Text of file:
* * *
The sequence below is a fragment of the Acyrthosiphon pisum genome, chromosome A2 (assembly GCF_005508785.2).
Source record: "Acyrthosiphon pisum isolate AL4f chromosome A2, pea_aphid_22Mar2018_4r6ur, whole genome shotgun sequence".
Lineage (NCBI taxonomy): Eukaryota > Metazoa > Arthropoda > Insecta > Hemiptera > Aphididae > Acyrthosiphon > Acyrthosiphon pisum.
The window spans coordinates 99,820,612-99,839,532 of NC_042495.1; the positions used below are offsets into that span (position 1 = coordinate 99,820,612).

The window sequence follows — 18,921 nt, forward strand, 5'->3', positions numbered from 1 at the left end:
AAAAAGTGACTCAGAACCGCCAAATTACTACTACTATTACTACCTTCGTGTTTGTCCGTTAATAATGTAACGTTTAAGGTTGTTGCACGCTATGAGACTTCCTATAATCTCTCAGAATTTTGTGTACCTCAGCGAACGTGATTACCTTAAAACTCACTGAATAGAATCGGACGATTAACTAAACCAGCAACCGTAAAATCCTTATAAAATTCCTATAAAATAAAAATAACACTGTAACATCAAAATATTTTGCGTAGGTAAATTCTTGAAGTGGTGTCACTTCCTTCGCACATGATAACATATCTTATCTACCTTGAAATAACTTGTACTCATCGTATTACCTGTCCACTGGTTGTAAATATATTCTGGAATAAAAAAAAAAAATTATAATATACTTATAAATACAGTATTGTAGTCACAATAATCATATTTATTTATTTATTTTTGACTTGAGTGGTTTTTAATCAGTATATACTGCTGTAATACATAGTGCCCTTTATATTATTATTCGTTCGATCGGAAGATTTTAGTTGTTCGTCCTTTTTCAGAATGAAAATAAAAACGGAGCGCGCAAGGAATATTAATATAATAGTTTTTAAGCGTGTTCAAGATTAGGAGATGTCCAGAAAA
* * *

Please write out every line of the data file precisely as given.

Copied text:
The sequence below is a fragment of the Acyrthosiphon pisum genome, chromosome A2 (assembly GCF_005508785.2).
Source record: "Acyrthosiphon pisum isolate AL4f chromosome A2, pea_aphid_22Mar2018_4r6ur, whole genome shotgun sequence".
Lineage (NCBI taxonomy): Eukaryota > Metazoa > Arthropoda > Insecta > Hemiptera > Aphididae > Acyrthosiphon > Acyrthosiphon pisum.
The window spans coordinates 99,820,612-99,839,532 of NC_042495.1; the positions used below are offsets into that span (position 1 = coordinate 99,820,612).

The window sequence follows — 18,921 nt, forward strand, 5'->3', positions numbered from 1 at the left end:
AAAAAGTGACTCAGAACCGCCAAATTACTACTACTATTACTACCTTCGTGTTTGTCCGTTAATAATGTAACGTTTAAGGTTGTTGCACGCTATGAGACTTCCTATAATCTCTCAGAATTTTGTGTACCTCAGCGAACGTGATTACCTTAAAACTCACTGAATAGAATCGGACGATTAACTAAACCAGCAACCGTAAAATCCTTATAAAATTCCTATAAAATAAAAATAACACTGTAACATCAAAATATTTTGCGTAGGTAAATTCTTGAAGTGGTGTCACTTCCTTCGCACATGATAACATATCTTATCTACCTTGAAATAACTTGTACTCATCGTATTACCTGTCCACTGGTTGTAAATATATTCTGGAATAAAAAAAAAAAATTATAATATACTTATAAATACAGTATTGTAGTCACAATAATCATATTTATTTATTTATTTTTGACTTGAGTGGTTTTTAATCAGTATATACTGCTGTAATACATAGTGCCCTTTATATTATTATTCGTTCGATCGGAAGATTTTAGTTGTTCGTCCTTTTTCAGAATGAAAATAAAAACGGAGCGCGCAAGGAATATTAATATAATAGTTTTTAAGCGTGTTCAAGATTAGGAGATGTCCAGAAAA